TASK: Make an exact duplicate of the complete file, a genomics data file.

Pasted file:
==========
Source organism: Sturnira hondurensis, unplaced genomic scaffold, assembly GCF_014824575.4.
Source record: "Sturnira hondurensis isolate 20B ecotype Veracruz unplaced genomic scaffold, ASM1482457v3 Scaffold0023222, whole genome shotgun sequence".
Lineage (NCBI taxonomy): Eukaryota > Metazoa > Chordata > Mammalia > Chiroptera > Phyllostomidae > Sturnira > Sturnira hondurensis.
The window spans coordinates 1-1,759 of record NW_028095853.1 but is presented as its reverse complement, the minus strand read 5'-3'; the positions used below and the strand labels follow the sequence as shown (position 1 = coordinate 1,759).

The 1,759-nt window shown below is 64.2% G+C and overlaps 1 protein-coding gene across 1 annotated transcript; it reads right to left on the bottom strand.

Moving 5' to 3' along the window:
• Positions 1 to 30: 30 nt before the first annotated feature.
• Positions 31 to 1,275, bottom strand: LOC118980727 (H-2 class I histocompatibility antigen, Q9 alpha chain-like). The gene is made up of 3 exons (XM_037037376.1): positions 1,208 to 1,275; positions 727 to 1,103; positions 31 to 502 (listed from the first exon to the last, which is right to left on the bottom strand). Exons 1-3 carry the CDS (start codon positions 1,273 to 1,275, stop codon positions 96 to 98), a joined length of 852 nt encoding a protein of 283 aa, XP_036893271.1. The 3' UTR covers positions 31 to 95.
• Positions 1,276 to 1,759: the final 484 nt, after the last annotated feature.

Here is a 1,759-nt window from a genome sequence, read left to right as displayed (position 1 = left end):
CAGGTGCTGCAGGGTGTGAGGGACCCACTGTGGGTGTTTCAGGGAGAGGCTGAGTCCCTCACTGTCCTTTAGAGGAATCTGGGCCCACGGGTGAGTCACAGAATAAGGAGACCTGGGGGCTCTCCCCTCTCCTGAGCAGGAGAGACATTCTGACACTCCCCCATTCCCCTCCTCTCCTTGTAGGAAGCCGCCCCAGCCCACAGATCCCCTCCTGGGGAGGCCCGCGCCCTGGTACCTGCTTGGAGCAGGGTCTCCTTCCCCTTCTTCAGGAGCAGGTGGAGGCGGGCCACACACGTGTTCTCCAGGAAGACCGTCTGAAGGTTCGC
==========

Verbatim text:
Source organism: Sturnira hondurensis, unplaced genomic scaffold, assembly GCF_014824575.4.
Source record: "Sturnira hondurensis isolate 20B ecotype Veracruz unplaced genomic scaffold, ASM1482457v3 Scaffold0023222, whole genome shotgun sequence".
Lineage (NCBI taxonomy): Eukaryota > Metazoa > Chordata > Mammalia > Chiroptera > Phyllostomidae > Sturnira > Sturnira hondurensis.
The window spans coordinates 1-1,759 of record NW_028095853.1 but is presented as its reverse complement, the minus strand read 5'-3'; the positions used below and the strand labels follow the sequence as shown (position 1 = coordinate 1,759).

The 1,759-nt window shown below is 64.2% G+C and overlaps 1 protein-coding gene across 1 annotated transcript; it reads right to left on the bottom strand.

Moving 5' to 3' along the window:
• Positions 1 to 30: 30 nt before the first annotated feature.
• Positions 31 to 1,275, bottom strand: LOC118980727 (H-2 class I histocompatibility antigen, Q9 alpha chain-like). The gene is made up of 3 exons (XM_037037376.1): positions 1,208 to 1,275; positions 727 to 1,103; positions 31 to 502 (listed from the first exon to the last, which is right to left on the bottom strand). Exons 1-3 carry the CDS (start codon positions 1,273 to 1,275, stop codon positions 96 to 98), a joined length of 852 nt encoding a protein of 283 aa, XP_036893271.1. The 3' UTR covers positions 31 to 95.
• Positions 1,276 to 1,759: the final 484 nt, after the last annotated feature.

Here is a 1,759-nt window from a genome sequence, read left to right as displayed (position 1 = left end):
CAGGTGCTGCAGGGTGTGAGGGACCCACTGTGGGTGTTTCAGGGAGAGGCTGAGTCCCTCACTGTCCTTTAGAGGAATCTGGGCCCACGGGTGAGTCACAGAATAAGGAGACCTGGGGGCTCTCCCCTCTCCTGAGCAGGAGAGACATTCTGACACTCCCCCATTCCCCTCCTCTCCTTGTAGGAAGCCGCCCCAGCCCACAGATCCCCTCCTGGGGAGGCCCGCGCCCTGGTACCTGCTTGGAGCAGGGTCTCCTTCCCCTTCTTCAGGAGCAGGTGGAGGCGGGCCACACACGTGTTCTCCAGGAAGACCGTCTGAAGGTTCGC